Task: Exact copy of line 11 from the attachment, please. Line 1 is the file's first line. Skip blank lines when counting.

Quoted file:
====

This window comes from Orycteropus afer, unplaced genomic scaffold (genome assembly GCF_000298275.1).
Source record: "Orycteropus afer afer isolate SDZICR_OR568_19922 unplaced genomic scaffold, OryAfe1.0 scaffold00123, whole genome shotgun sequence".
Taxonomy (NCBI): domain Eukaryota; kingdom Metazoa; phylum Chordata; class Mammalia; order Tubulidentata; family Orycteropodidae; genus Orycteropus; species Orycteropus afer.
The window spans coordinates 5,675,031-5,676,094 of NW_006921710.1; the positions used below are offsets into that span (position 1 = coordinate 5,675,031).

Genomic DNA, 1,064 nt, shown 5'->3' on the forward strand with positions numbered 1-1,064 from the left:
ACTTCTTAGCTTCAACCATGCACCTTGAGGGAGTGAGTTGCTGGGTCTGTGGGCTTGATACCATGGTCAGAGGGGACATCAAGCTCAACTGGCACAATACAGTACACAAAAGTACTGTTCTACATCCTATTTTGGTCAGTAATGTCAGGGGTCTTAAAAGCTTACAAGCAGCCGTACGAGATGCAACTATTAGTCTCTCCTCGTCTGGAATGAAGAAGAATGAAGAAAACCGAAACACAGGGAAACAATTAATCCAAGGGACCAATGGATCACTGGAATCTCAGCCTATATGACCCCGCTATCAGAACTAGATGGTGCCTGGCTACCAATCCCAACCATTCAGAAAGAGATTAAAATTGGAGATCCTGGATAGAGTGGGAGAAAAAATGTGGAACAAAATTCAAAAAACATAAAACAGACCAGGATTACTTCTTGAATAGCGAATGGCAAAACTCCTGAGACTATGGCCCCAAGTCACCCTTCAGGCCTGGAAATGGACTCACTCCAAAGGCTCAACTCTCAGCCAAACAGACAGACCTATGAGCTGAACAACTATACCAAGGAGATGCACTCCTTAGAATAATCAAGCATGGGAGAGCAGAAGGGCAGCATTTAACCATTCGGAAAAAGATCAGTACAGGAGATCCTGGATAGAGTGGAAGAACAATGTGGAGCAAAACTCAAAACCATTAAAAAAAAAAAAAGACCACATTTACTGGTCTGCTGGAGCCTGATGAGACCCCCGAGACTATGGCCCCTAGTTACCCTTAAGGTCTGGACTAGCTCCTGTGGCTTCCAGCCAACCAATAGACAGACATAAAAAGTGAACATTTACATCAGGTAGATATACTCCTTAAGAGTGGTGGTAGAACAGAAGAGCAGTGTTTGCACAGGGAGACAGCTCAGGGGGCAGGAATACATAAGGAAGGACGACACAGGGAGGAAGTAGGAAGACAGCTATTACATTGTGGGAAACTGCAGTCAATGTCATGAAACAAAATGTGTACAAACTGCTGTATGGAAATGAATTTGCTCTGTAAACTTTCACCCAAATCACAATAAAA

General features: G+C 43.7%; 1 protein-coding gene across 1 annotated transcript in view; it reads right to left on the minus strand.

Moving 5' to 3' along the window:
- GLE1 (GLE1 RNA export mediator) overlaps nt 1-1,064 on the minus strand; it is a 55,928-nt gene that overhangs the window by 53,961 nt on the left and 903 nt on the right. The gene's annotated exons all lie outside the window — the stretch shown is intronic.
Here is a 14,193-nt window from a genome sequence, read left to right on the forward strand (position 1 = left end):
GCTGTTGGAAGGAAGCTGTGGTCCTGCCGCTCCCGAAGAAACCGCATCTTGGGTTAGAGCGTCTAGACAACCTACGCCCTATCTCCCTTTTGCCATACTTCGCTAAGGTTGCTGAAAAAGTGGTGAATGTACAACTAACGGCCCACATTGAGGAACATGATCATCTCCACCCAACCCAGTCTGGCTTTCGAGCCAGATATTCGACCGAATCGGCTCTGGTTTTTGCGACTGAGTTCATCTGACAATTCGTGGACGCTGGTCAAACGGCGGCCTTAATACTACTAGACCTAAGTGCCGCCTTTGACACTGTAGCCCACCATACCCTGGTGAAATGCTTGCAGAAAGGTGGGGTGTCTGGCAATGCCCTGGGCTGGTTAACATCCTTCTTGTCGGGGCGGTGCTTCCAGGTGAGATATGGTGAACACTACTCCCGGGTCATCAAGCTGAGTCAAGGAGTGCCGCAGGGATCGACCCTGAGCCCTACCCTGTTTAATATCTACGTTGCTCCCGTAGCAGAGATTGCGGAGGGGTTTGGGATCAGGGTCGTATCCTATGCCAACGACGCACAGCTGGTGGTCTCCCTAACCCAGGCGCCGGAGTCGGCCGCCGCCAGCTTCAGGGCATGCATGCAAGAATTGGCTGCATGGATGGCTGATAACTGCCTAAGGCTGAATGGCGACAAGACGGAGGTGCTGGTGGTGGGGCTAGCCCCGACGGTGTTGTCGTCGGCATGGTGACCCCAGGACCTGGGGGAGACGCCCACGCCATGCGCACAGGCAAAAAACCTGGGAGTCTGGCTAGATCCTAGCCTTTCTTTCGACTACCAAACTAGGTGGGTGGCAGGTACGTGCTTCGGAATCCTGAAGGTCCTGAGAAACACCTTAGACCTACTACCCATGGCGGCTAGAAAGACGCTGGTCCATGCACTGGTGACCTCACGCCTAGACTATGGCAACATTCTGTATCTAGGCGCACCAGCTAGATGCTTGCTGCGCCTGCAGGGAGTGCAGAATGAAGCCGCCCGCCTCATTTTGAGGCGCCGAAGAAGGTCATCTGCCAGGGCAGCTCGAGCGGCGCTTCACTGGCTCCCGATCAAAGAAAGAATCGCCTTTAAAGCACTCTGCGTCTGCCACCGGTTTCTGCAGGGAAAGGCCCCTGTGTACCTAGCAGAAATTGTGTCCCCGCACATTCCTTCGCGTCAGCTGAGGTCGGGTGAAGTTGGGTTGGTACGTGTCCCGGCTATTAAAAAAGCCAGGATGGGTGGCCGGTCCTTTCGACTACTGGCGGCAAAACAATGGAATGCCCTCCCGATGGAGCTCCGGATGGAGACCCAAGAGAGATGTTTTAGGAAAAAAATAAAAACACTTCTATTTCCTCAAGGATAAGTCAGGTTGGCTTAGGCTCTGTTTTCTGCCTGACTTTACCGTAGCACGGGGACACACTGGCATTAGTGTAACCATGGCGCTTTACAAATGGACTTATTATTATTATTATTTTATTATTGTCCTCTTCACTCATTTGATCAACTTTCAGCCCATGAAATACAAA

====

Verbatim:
GCTGTTGGAAGGAAGCTGTGGTCCTGCCGCTCCCGAAGAAACCGCATCTTGGGTTAGAGCGTCTAGACAACCTACGCCCTATCTCCCTTTTGCCATACTTCGCTAAGGTTGCTGAAAAAGTGGTGAATGTACAACTAACGGCCCACATTGAGGAACATGATCATCTCCACCCAACCCAGTCTGGCTTTCGAGCCAGATATTCGACCGAATCGGCTCTGGTTTTTGCGACTGAGTTCATCTGACAATTCGTGGACGCTGGTCAAACGGCGGCCTTAATACTACTAGACCTAAGTGCCGCCTTTGACACTGTAGCCCACCATACCCTGGTGAAATGCTTGCAGAAAGGTGGGGTGTCTGGCAATGCCCTGGGCTGGTTAACATCCTTCTTGTCGGGGCGGTGCTTCCAGGTGAGATATGGTGAACACTACTCCCGGGTCATCAAGCTGAGTCAAGGAGTGCCGCAGGGATCGACCCTGAGCCCTACCCTGTTTAATATCTACGTTGCTCCCGTAGCAGAGATTGCGGAGGGGTTTGGGATCAGGGTCGTATCCTATGCCAACGACGCACAGCTGGTGGTCTCCCTAACCCAGGCGCCGGAGTCGGCCGCCGCCAGCTTCAGGGCATGCATGCAAGAATTGGCTGCATGGATGGCTGATAACTGCCTAAGGCTGAATGGCGACAAGACGGAGGTGCTGGTGGTGGGGCTAGCCCCGACGGTGTTGTCGTCGGCATGGTGACCCCAGGACCTGGGGGAGACGCCCACGCCATGCGCACAGGCAAAAAACCTGGGAGTCTGGCTAGATCCTAGCCTTTCTTTCGACTACCAAACTAGGTGGGTGGCAGGTACGTGCTTCGGAATCCTGAAGGTCCTGAGAAACACCTTAGACCTACTACCCATGGCGGCTAGAAAGACGCTGGTCCATGCACTGGTGACCTCACGCCTAGACTATGGCAACATTCTGTATCTAGGCGCACCAGCTAGATGCTTGCTGCGCCTGCAGGGAGTGCAGAATGAAGCCGCCCGCCTCATTTTGAGGCGCCGAAGAAGGTCATCTGCCAGGGCAGCTCGAGCGGCGCTTCACTGGCTCCCGATCAAAGAAAGAATCGCCTTTAAAGCACTCTGCGTCTGCCACCGGTTTCTGCAGGGAAAGGCCCCTGTGTACCTAGCAGAAATTGTGTCCCCGCACATTCCTTCGCGTCAGCTGAGGTCGGGTGAAGTTGGGTTGGTACGTGTCCCGGCTATTAAAAAAGCCAGGATGGGTGGCCGGTCCTTTCGACTACTGGCGGCAAAACAATGGAATGCCCTCCCGATGGAGCTCCGGATGGAGACCCAAGAGAGATGTTTTAGGAAAAAAATAAAAACACTTCTATTTCCTCAAGGATAAGTCAGGTTGGCTTAGGCTCTGTTTTCTGCCTGACTTTACCGTAGCACGGGGACACACTGGCATTAGTGTAACCATGGCGCTTTACAAATGGACTTATTATTATTATTATTTTATTATTGTCCTCTTCACTCATTTGATCAACTTTCAGCCCATGAAATACAAA